For an example of how foreign keys in the data model can simplify your code, consider how you would have had to code the DepartmentsAdd.aspx page without them. In the Department entity, the Administrator property is a foreign key that corresponds to PersonID in the Person entity. In order to establish the association between a new department and its administrator, all you had to do was set the value for the Administrator property in the ItemInserting event handler of the databound control:

        protected void DepartmentsDetailsView_ItemInserting(object sender, DetailsViewInsertEventArgs e)
        {
            e.Values["Administrator"] = administratorsDropDownList.SelectedValue;
        }

Without foreign keys in the data model, you'd handle the Inserting event of the data source control instead of the ItemInserting event of the databound control, in order to get a reference to the entity itself before the entity is added to the entity set. When you have that reference, you establish the association using code like that in the following examples:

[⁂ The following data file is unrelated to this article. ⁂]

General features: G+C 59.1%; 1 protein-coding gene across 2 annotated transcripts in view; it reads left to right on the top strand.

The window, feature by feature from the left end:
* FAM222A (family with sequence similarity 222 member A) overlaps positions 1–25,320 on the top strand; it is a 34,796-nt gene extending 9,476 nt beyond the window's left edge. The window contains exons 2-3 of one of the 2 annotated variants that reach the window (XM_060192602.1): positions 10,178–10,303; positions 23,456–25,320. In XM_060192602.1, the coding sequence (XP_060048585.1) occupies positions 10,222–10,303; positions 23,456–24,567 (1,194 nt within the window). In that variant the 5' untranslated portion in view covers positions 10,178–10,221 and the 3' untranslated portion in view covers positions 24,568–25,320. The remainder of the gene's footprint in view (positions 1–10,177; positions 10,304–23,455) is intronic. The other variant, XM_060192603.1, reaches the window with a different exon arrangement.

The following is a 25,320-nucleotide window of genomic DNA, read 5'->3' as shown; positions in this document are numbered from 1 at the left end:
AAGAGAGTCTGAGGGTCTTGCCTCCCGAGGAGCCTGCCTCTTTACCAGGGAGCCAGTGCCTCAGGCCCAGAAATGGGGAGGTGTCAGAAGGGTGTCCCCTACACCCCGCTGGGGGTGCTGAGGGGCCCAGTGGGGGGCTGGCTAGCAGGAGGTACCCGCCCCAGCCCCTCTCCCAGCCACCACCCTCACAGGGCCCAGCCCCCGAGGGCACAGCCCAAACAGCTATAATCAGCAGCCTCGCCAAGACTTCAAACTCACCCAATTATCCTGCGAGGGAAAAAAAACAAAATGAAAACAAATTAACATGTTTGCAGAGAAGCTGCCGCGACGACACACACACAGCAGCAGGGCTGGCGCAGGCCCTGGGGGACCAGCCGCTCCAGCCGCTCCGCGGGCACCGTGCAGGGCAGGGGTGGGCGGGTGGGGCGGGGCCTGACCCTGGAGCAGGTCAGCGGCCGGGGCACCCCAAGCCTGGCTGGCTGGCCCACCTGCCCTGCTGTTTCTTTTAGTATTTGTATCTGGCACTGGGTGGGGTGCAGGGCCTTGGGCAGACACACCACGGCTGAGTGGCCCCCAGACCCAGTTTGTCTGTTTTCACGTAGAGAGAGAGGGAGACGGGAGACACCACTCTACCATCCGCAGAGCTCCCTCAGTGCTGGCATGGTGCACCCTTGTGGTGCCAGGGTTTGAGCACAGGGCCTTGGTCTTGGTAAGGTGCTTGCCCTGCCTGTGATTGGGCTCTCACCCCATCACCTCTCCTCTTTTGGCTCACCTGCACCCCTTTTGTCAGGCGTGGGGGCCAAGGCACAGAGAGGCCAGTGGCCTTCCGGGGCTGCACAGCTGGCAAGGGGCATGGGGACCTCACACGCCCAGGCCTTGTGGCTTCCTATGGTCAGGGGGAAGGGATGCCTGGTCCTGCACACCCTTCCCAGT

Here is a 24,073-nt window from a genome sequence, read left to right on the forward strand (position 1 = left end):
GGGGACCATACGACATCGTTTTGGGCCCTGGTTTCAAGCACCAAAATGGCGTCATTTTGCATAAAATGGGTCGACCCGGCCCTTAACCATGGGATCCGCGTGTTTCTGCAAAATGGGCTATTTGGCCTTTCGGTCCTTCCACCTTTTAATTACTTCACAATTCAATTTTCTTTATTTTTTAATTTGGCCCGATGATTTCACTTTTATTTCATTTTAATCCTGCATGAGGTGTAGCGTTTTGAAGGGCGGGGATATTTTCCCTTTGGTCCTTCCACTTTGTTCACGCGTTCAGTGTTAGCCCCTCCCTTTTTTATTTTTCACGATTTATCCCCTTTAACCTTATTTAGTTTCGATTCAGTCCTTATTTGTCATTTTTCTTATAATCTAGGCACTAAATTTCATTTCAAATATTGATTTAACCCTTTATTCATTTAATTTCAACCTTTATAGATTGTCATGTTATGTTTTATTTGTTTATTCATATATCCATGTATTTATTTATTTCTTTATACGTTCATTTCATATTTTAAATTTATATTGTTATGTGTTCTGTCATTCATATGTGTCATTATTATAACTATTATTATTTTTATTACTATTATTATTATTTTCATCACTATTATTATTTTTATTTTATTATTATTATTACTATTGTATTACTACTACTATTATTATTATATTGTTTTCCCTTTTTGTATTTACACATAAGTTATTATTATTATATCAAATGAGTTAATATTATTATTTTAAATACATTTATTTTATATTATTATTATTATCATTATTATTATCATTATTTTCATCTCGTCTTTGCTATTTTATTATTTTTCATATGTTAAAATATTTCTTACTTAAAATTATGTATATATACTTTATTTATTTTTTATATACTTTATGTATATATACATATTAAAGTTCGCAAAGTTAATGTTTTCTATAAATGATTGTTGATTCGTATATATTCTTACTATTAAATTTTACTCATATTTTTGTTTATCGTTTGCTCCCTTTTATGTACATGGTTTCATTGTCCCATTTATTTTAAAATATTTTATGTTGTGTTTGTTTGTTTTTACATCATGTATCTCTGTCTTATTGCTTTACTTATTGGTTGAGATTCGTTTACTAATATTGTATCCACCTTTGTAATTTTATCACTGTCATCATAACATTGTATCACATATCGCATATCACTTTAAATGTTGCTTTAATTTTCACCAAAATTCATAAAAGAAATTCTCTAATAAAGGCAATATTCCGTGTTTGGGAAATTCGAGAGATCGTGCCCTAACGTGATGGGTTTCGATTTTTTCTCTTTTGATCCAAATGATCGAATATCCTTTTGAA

departmentEntityToBeInserted.PersonReference.EntityKey = new System.Data.EntityKey("SchoolEntities.Departments", "PersonID", Convert.ToInt32(administratorsDropDownList.SelectedValue));
            departmentEntityToBeInserted.Person = context.People.Single(p => p.PersonID == Convert.ToInt32(administratorsDropDownList.SelectedValue));

As you can see in the Entity Framework team's blog post on Foreign Key associations, there are other cases where the difference in code complexity is much greater. To meet the needs of those who prefer to live with implementation details in the conceptual data model for the sake of simpler code, the Entity Framework now gives you the option of including foreign keys in the data model.

In Entity Framework terminology, if you include foreign keys in the data model you're using foreign key associations, and if you exclude foreign keys you're using independent associations.

Executing User-Defined SQL Commands